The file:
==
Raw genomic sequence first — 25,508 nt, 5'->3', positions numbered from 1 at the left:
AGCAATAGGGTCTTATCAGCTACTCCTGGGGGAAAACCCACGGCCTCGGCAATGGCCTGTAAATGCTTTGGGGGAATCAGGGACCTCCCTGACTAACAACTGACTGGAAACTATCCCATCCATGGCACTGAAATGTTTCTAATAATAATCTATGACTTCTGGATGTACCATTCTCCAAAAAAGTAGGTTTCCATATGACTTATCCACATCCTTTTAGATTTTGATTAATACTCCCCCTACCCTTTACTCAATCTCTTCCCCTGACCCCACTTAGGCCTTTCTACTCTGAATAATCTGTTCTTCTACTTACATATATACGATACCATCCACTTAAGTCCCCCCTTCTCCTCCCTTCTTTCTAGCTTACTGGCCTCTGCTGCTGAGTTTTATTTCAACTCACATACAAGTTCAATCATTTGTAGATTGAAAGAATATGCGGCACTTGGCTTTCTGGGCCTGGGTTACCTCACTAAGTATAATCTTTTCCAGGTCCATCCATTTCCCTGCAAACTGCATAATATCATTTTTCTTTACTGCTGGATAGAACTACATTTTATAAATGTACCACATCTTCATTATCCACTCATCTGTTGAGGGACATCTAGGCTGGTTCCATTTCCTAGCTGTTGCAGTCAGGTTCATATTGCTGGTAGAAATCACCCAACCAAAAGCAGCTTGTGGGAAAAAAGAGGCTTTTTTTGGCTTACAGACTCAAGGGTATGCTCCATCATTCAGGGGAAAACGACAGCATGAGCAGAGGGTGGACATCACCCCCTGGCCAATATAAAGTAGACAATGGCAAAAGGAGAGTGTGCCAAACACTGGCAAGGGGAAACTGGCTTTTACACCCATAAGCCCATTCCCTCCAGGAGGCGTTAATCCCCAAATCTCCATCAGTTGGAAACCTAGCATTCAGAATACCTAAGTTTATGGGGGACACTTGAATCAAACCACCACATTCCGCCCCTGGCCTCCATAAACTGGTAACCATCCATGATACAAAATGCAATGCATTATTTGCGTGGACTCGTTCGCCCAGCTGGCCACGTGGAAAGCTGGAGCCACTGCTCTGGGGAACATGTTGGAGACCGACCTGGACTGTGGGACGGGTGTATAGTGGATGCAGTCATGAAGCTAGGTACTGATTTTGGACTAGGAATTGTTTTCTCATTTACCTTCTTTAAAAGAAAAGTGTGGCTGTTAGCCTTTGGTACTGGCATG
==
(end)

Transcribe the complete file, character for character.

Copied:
Raw genomic sequence first — 25,508 nt, 5'->3', positions numbered from 1 at the left:
AGCAATAGGGTCTTATCAGCTACTCCTGGGGGAAAACCCACGGCCTCGGCAATGGCCTGTAAATGCTTTGGGGGAATCAGGGACCTCCCTGACTAACAACTGACTGGAAACTATCCCATCCATGGCACTGAAATGTTTCTAATAATAATCTATGACTTCTGGATGTACCATTCTCCAAAAAAGTAGGTTTCCATATGACTTATCCACATCCTTTTAGATTTTGATTAATACTCCCCCTACCCTTTACTCAATCTCTTCCCCTGACCCCACTTAGGCCTTTCTACTCTGAATAATCTGTTCTTCTACTTACATATATACGATACCATCCACTTAAGTCCCCCCTTCTCCTCCCTTCTTTCTAGCTTACTGGCCTCTGCTGCTGAGTTTTATTTCAACTCACATACAAGTTCAATCATTTGTAGATTGAAAGAATATGCGGCACTTGGCTTTCTGGGCCTGGGTTACCTCACTAAGTATAATCTTTTCCAGGTCCATCCATTTCCCTGCAAACTGCATAATATCATTTTTCTTTACTGCTGGATAGAACTACATTTTATAAATGTACCACATCTTCATTATCCACTCATCTGTTGAGGGACATCTAGGCTGGTTCCATTTCCTAGCTGTTGCAGTCAGGTTCATATTGCTGGTAGAAATCACCCAACCAAAAGCAGCTTGTGGGAAAAAAGAGGCTTTTTTTGGCTTACAGACTCAAGGGTATGCTCCATCATTCAGGGGAAAACGACAGCATGAGCAGAGGGTGGACATCACCCCCTGGCCAATATAAAGTAGACAATGGCAAAAGGAGAGTGTGCCAAACACTGGCAAGGGGAAACTGGCTTTTACACCCATAAGCCCATTCCCTCCAGGAGGCGTTAATCCCCAAATCTCCATCAGTTGGAAACCTAGCATTCAGAATACCTAAGTTTATGGGGGACACTTGAATCAAACCACCACATTCCGCCCCTGGCCTCCATAAACTGGTAACCATCCATGATACAAAATGCAATGCATTATTTGCGTGGACTCGTTCGCCCAGCTGGCCACGTGGAAAGCTGGAGCCACTGCTCTGGGGAACATGTTGGAGACCGACCTGGACTGTGGGACGGGTGTATAGTGGATGCAGTCATGAAGCTAGGTACTGATTTTGGACTAGGAATTGTTTTCTCATTTACCTTCTTTAAAAGAAAAGTGTGGCTGTTAGCCTTTGGTACTGGCATG